“Critics say that America is a lie,” says Huntington, “because its reality falls so far short of its ideals. They are wrong. America is not a lie; it is a disappointment. But it can be a disappointment only because it is also a hope.”
Corporate Control of America
Have you ever met an artificial person? No, I’m not talking about robots or androids. This is not the stuff of science fiction. It’s strictly business. Chances are you’ve worked for an artificial person. You may even have been told it was a ‘corporation.’ You may have heard of the explosive growth of corporations, the global reach of the transnational corporations. Corporations are our friends. They give us entertainment, jobs, junk food. Corporations are the vehicles of capitalism, the free market, of freedom itself–right? Wrong.
What happened? In the beginning corporations were very useful, a means of managing risk and ensuring continuity and capitalization. The negative features of corporations were limited. In fact, they were created and operated under greater constraints:
- Charters were granted for a limited time.
- Corporations were explicitly chartered for the purpose of serving the public interest – profit for shareholders was the means to that end.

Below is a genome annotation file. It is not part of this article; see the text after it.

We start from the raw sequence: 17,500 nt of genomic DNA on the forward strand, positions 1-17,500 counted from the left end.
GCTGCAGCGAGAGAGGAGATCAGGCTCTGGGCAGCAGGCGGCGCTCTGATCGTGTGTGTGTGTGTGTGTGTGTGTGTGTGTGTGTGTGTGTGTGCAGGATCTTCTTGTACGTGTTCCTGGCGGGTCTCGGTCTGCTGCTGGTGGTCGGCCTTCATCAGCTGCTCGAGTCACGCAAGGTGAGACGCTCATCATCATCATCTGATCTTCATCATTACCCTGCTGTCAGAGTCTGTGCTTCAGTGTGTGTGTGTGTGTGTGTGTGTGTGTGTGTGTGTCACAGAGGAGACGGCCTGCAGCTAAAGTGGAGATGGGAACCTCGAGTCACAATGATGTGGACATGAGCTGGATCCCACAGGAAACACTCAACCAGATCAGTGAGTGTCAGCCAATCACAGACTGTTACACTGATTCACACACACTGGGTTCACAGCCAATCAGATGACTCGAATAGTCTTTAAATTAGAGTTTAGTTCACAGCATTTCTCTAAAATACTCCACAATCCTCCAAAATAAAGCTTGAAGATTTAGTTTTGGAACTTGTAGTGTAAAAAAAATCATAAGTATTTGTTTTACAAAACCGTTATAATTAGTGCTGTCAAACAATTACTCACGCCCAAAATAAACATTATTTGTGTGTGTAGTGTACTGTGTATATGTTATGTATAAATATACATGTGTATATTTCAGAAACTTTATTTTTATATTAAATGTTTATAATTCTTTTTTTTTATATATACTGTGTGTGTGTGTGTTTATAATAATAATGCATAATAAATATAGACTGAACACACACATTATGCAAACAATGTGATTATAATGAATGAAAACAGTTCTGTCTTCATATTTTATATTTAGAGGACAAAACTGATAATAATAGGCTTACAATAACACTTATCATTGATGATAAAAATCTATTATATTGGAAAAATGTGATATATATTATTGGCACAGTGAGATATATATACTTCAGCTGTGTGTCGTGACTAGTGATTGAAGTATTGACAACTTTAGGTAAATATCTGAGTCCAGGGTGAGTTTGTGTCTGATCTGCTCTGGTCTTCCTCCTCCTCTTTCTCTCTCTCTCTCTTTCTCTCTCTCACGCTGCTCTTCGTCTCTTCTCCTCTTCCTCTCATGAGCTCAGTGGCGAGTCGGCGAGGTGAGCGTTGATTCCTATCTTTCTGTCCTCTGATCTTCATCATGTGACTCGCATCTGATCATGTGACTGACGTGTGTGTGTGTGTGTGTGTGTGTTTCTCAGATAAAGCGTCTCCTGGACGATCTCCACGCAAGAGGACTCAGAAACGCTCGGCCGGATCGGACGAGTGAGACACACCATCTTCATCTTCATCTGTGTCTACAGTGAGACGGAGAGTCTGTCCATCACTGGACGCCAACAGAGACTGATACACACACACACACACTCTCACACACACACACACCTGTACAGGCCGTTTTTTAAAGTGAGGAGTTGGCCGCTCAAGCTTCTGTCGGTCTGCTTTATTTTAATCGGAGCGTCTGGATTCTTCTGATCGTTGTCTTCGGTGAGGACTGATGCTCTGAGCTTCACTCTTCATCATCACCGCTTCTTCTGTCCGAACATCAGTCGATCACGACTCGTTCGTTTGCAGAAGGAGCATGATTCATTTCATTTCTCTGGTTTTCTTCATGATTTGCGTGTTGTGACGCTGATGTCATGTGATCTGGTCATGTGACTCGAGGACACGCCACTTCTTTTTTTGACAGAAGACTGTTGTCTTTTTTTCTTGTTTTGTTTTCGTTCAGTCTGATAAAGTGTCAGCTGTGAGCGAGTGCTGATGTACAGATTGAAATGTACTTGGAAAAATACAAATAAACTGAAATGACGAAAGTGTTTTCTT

- They could engage only in activities necessary to fulfill their chartered purpose.
- Corporations were terminated if they exceeded their authority or if they caused public harm.
- Owners and managers were responsible for criminal acts they committed on the job. Corporations could not make any political contributions, nor spend money to influence legislation.
- Corporations could not purchase or own stock in other corporations, nor own any property other than that necessary to fulfill their chartered purpose.
The corporations of today straddle the world. They walk the halls of Congress and your state legislature. They move money from account to account, currency to currency, country to country, to escape regulation and taxation. They dictate environmental laws and foreign policy. They redistribute wealth unfairly.